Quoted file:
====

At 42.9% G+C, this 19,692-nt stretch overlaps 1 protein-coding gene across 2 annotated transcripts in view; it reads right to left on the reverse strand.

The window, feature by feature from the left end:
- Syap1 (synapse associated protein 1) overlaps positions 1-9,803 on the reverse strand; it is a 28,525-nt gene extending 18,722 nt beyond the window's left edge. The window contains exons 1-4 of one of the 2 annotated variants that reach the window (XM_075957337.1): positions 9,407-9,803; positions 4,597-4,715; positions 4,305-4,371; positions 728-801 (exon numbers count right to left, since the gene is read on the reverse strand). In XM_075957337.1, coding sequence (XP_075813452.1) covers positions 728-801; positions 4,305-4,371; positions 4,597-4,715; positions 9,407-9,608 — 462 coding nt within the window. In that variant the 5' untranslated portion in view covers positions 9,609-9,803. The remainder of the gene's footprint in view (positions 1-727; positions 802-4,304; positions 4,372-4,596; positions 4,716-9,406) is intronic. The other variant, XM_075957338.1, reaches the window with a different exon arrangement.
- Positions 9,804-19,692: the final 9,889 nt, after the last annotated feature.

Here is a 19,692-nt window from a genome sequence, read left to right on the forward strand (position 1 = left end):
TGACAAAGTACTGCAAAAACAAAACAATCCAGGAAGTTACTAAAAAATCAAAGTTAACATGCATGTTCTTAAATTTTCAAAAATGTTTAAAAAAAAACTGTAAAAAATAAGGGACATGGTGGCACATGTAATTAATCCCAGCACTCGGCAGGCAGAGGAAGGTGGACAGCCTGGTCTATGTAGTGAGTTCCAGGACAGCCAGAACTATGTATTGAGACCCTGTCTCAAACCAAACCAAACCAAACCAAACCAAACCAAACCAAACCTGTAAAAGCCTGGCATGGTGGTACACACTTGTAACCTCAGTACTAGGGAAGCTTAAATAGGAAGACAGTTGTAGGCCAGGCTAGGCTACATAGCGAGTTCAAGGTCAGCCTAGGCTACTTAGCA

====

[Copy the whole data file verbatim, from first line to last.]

At 42.9% G+C, this 19,692-nt stretch overlaps 1 protein-coding gene across 2 annotated transcripts in view; it reads right to left on the reverse strand.

The window, feature by feature from the left end:
- Syap1 (synapse associated protein 1) overlaps positions 1-9,803 on the reverse strand; it is a 28,525-nt gene extending 18,722 nt beyond the window's left edge. The window contains exons 1-4 of one of the 2 annotated variants that reach the window (XM_075957337.1): positions 9,407-9,803; positions 4,597-4,715; positions 4,305-4,371; positions 728-801 (exon numbers count right to left, since the gene is read on the reverse strand). In XM_075957337.1, coding sequence (XP_075813452.1) covers positions 728-801; positions 4,305-4,371; positions 4,597-4,715; positions 9,407-9,608 — 462 coding nt within the window. In that variant the 5' untranslated portion in view covers positions 9,609-9,803. The remainder of the gene's footprint in view (positions 1-727; positions 802-4,304; positions 4,372-4,596; positions 4,716-9,406) is intronic. The other variant, XM_075957338.1, reaches the window with a different exon arrangement.
- Positions 9,804-19,692: the final 9,889 nt, after the last annotated feature.

Here is a 19,692-nt window from a genome sequence, read left to right on the forward strand (position 1 = left end):
TGACAAAGTACTGCAAAAACAAAACAATCCAGGAAGTTACTAAAAAATCAAAGTTAACATGCATGTTCTTAAATTTTCAAAAATGTTTAAAAAAAAACTGTAAAAAATAAGGGACATGGTGGCACATGTAATTAATCCCAGCACTCGGCAGGCAGAGGAAGGTGGACAGCCTGGTCTATGTAGTGAGTTCCAGGACAGCCAGAACTATGTATTGAGACCCTGTCTCAAACCAAACCAAACCAAACCAAACCAAACCAAACCAAACCTGTAAAAGCCTGGCATGGTGGTACACACTTGTAACCTCAGTACTAGGGAAGCTTAAATAGGAAGACAGTTGTAGGCCAGGCTAGGCTACATAGCGAGTTCAAGGTCAGCCTAGGCTACTTAGCA